By Mike Rowbottom at the Letzigrund Stadium in Zurich

Sandra Perkovic of Croatia celebrates after winning a third European discus gold ©AFP/Getty ImagesCroatia's world and Olympic discus champion Sandra Perkovic had a packed and appreciative crowd all to herself here as she rounded off the action on day five of the European Championships, claiming a third European gold with a national record of 71.08 metres - the furtherest throw in the world since 1992.

Perkovic thus completed a hat-trick of European title hat-tricks on the day, following the achievements of pole vaulter Renaud Lavillenie and triple jumper Olha Saladuha.

Lavillenie exerts a similar dominance to Perkovic on his event, and he required just two first-time clearances to secure his third consecutive European gold - and his 20th consecutive victory.

France's 27-year-old Olympic and world champion, who broke Sergey Bubka's 21-year-old world record with a clearance of 6.16m in February, delayed his arrival in the final until 5.65m and did not return until all his opponents had made an exit, with just three men successful at 5.70m.

Lavillenie was gambling on his ability to clear the next height after the one which did for the rest of the field, and the gamble paid off as he soared over 5.80m before doing a celebratory back somersault in the pit.

He went on to clear 5.90m, but could not quite manage to get the Championship record of 6.01m.

Renaud Lavillenie celebrates a third consecutive European pole vault victory - achieved with just two clearances ©AFP/Getty ImagesRenaud Lavillenie celebrates a third consecutive European pole vault victory - achieved with just two clearances ©AFP/Getty Images

Ukrainian Saladuha secured her latest European gold with a second round effort of 14.73m, with Russia's Yekaterina Koneva taking silver with 14.69m and Irina Gumenyuk of Russia taking bronze with 14.46m.

Meraf Bahta earned Sweden's first gold of these Championships as she held off the apparently irresistible challenge of Sifan Hassan for the length of the home straight, finishing an agonised stride ahead of her  to claim the 5,000 metres gold in 15min 31.39sec, with the Dutch runner recording 15:31.79.

Bahta and Hassan, all but side-by-side in the final stages, have close parallels off the track.

Each arrived in the country they now represent in 2008, as refugees - Bahta from Eritrea, Hassan from Ethiopia - and each became eligible to represent  their adopted country this year.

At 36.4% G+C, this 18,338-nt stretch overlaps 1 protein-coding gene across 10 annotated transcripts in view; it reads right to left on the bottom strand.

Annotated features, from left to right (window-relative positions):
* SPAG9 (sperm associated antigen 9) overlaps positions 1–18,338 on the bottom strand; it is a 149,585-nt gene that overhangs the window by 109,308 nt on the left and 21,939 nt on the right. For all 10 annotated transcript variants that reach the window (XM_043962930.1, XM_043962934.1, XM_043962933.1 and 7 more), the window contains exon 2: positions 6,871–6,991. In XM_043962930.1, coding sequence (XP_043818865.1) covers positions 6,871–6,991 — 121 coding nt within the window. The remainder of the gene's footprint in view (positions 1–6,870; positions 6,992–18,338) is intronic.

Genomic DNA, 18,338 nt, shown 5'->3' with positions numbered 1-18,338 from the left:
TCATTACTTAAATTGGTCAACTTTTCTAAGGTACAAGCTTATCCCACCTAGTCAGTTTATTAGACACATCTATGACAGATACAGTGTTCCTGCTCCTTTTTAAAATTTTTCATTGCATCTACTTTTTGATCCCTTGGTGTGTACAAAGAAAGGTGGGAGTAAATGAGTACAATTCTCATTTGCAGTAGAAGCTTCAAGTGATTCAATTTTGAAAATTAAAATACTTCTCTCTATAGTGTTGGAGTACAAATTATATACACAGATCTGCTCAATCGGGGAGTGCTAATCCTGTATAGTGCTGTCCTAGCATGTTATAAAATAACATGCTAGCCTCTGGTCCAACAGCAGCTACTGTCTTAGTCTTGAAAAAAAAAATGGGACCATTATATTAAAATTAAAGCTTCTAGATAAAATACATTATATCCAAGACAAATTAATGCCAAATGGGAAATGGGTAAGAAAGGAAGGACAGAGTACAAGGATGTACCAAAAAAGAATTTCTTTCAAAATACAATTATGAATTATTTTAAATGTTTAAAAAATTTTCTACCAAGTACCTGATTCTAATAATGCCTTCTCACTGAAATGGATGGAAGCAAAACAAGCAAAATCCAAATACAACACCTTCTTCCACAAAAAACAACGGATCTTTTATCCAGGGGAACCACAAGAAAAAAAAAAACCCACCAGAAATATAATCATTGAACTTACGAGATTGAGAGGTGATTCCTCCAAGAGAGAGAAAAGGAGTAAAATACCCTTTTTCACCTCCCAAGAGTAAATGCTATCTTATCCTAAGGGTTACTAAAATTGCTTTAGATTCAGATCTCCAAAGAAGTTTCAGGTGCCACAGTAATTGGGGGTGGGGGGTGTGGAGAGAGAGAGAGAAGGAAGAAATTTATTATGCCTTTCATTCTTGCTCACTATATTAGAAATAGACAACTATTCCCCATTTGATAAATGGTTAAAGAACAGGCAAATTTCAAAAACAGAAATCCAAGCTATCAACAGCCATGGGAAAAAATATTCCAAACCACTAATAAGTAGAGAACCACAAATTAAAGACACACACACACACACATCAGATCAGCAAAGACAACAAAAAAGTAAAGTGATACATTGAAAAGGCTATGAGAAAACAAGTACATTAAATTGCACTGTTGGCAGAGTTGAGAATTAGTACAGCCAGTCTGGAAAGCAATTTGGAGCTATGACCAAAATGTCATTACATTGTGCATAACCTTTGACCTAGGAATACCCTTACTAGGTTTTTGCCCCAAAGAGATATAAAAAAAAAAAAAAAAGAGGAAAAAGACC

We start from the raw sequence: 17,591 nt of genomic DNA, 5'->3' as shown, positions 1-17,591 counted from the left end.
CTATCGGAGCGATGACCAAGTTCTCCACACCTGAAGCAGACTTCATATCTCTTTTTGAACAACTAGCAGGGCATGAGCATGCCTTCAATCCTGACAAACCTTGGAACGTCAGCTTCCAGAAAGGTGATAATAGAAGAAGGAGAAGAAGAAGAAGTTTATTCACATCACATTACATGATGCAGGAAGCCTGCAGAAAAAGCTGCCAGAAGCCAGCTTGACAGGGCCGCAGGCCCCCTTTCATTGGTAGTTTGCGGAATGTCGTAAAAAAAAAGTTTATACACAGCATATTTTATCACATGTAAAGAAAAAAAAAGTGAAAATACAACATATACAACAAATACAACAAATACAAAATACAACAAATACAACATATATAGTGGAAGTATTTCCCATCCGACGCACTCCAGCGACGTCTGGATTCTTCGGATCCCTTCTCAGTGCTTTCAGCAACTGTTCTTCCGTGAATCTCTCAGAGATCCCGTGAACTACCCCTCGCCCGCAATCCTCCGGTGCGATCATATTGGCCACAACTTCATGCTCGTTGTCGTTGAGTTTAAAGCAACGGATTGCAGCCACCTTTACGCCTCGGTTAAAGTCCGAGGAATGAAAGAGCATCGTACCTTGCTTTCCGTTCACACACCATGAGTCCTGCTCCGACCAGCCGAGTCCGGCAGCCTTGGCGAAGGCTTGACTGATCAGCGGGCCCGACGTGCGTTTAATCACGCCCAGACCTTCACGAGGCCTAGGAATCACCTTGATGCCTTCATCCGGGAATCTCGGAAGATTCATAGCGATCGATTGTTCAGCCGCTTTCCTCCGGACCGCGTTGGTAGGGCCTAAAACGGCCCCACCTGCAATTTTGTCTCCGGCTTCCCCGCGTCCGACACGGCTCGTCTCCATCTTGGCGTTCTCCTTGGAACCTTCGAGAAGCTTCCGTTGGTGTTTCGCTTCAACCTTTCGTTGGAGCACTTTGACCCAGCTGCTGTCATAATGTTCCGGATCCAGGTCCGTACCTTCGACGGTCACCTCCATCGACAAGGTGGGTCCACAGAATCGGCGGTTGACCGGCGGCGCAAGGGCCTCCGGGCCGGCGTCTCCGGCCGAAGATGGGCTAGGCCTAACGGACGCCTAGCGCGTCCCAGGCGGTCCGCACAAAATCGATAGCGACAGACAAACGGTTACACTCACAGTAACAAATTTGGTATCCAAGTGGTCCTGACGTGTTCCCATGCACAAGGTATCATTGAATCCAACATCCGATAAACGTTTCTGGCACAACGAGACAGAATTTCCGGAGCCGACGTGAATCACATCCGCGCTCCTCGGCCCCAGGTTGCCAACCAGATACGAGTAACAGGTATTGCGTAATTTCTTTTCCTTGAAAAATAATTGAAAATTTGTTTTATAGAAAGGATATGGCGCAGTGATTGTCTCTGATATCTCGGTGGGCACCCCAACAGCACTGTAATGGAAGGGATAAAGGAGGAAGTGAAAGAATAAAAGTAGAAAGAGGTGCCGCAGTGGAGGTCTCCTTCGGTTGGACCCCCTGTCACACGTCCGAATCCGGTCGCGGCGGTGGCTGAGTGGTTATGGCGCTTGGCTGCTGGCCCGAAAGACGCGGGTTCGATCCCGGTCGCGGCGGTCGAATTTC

After Hassan, who won 1500m gold earlier in the week, had moved from fifth to second round the final bend before moving out to challenge he leader, she seemed set for a golden double.

But her leggier opponent simply refused to go along with such a scenario.

Hassan's team-mate Susan Kuijken took bronze in 15:32.82.

Sweden's Meraf Bahta celebrates as she crosses the finish next to Sifan Hassan of The Netherlands to win gold in the 5,000 metres ©Getty ImagesSweden's Meraf Bahta celebrates as she crosses the finish next to Sifan Hassan of The Netherlands to win gold in the 5,000 metres ©Getty Images

Lynsey Sharp of Britain has not done a thing wrong at these Championships, but the defending champion had no answer to the finishing speed of Belarus athlete Maryna Arzamazova, who took gold in 1:58.15, the fastest in Europe this year.

Sharp's compensation was a time of 1:58.80, well inside last month's personal best of 1:59.67.

Poland's Joanna Jozwik also clocked a personal best, 1:59.63, to take bronze.

Sharp's fellow Scot Eilidh Child, like her a Commonwealth silver medallist, went one better here as she hung onto her lead down the straight despite heavy pressure from Anna Titimets to take 400m hurdles gold in 54.48sec.

Ukraine's World Student Games champion took silver in a personal best of 54.56,with Russia's Irina Davydova beating the Czech Republic's Denisa Rosolova to bronze in 54.60.

Olympic champion Krisztian Pars defended his hammer title emphatically with a final effort of 82.69m, est in the world this year.

The Netherlands men's 4x400 relay team ran alone on the track in a virtually empty Stadium, two hours after the day's competition had ended, in a vain effort to qualify for tomorrow's final.

The Dutch were left fumbling on the floor for their baton in heat one after being impeded by Ukraine, who were disqualified.

The Jury of Appeal accepted a Dutch protest and allowed them to run again, which they did with the target of bettering the time of 3:04.07 by the slowest of the qualifiers, the Czech Republic.

Despite the noise and encouragement from team members and officials still in the stadium, they could only manage 3:05.93 - slower than their first effort of 3:04.72.

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